First, it was more about mystery than about trying to get us to behave. Whichever, we’re still in some lonely cave, not far from that moment a lightning storm or a sunset drove us to invent the upper reaches of the sky. Religion is proof that a good story, well-told, is a powerful thing. Proof, too, that terror makes fabulists of us all. We’re pitiful, finally, and so oddly valiant. The dead god rising into ism after ism-that longing for coherence that keeps us, if not naive, historically challenged. To love Christ you must love the Buddha, to love Mohammed or Moses you must love Confucius and, say, Schopenhauer and Nietzsche as well. They were all wise and unsponsored and insufficient, some of the best of us. I’m saying this to myself: the sacred cannot be found unless you give up some old version of it. And when you do, mon semblable, mon frere, I swear there’ll be an emptiness it’ll take a lifetime to fill. Indulge, become capacious, give up nothing, Jack my corner grocer said. He was pushing the portobellos, but I was listening with that other, my neediest ear.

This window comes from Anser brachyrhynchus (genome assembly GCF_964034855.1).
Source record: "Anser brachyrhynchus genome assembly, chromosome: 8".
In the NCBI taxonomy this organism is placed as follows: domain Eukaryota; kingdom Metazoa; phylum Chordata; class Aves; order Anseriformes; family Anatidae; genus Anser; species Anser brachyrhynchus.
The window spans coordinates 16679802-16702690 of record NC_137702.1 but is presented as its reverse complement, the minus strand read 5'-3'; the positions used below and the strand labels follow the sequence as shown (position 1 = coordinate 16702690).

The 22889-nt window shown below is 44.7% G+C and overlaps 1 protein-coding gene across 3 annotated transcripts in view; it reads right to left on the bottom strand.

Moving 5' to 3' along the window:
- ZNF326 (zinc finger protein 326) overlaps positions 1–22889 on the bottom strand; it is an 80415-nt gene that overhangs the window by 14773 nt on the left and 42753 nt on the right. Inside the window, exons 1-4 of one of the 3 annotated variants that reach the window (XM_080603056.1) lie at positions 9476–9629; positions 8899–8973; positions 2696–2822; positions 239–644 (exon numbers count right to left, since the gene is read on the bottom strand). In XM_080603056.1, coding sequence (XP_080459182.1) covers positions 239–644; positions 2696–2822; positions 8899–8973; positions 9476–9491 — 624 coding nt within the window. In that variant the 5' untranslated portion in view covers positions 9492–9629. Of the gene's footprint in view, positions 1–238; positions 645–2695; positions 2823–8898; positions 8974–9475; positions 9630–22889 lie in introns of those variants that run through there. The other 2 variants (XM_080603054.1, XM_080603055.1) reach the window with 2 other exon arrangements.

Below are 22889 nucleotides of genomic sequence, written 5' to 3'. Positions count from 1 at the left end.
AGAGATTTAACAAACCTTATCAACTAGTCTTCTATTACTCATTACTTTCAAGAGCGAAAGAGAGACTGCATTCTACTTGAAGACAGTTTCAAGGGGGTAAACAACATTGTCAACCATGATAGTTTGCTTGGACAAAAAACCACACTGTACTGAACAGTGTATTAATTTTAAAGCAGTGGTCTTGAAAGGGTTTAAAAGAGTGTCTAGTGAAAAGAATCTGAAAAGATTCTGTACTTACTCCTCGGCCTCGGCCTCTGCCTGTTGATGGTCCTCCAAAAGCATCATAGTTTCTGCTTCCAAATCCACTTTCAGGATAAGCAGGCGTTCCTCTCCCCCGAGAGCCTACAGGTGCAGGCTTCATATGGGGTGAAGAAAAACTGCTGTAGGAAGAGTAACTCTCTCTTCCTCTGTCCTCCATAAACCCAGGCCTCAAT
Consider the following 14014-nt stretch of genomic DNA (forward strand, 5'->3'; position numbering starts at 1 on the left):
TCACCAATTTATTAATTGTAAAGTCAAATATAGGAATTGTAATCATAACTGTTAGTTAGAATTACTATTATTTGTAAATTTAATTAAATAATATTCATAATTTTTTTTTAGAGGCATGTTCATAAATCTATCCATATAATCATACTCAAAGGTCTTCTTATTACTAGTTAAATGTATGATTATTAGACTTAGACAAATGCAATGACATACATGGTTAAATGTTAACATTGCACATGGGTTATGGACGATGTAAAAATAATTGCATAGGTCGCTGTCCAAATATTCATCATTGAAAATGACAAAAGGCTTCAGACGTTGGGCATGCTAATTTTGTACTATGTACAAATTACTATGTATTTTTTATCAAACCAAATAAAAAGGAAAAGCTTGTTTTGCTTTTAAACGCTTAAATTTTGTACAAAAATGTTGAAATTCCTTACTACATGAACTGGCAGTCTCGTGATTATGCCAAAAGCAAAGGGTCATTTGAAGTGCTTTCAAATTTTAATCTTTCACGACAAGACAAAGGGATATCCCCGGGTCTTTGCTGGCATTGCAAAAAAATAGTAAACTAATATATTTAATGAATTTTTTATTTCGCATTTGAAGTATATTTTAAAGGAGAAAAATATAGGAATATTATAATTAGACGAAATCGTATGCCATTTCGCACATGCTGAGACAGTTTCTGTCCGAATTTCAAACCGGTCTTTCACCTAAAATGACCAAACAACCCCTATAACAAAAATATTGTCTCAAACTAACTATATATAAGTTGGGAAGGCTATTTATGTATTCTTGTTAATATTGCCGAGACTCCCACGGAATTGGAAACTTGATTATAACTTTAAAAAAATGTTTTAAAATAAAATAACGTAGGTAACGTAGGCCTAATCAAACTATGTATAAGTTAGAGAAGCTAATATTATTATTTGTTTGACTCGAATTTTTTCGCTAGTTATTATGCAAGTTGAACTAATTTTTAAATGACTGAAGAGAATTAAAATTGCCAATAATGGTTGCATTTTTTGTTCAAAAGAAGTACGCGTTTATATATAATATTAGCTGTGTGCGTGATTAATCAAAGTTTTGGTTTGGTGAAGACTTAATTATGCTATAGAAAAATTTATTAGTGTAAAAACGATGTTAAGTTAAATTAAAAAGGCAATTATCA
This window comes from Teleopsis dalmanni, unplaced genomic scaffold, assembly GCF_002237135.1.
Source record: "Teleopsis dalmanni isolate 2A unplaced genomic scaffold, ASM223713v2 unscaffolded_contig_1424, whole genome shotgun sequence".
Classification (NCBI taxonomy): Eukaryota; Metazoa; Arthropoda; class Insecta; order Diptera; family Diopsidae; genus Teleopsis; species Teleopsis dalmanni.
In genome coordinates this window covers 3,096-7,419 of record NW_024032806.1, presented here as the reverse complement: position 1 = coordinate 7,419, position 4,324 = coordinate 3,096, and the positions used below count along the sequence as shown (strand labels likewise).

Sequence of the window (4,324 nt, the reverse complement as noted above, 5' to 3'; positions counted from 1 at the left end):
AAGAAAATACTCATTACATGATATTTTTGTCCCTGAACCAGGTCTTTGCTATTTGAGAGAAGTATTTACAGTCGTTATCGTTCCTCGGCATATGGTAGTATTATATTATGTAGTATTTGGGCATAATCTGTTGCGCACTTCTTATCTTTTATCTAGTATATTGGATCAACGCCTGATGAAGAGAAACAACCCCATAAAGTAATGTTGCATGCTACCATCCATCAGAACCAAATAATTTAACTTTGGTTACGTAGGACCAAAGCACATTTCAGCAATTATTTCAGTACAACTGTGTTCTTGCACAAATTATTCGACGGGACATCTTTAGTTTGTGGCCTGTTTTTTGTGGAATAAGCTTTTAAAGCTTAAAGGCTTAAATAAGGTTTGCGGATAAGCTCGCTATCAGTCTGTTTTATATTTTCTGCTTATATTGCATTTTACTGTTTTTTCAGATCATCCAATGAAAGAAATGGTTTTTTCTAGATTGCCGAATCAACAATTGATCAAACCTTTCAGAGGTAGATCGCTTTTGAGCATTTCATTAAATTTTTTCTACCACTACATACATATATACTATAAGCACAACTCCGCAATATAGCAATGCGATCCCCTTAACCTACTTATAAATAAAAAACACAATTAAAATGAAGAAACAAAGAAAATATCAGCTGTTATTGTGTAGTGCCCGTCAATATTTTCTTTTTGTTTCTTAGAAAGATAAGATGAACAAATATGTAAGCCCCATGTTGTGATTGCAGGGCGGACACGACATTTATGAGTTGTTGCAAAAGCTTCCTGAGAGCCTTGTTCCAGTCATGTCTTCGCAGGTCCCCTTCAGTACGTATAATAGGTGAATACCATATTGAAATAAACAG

Stephen Dunn is the author of ten collections of poems, most recently Loosestrife (Norton), which was a finalist for The National Book Critics Circle Award. These prose pairs will be part of his new book Riffs & Reciprocities, which Norton will publish in April.
Copyright World Poetry, Incorporated Mar/Apr 1998
Provided by ProQuest Information and Learning Company. All rights Reserved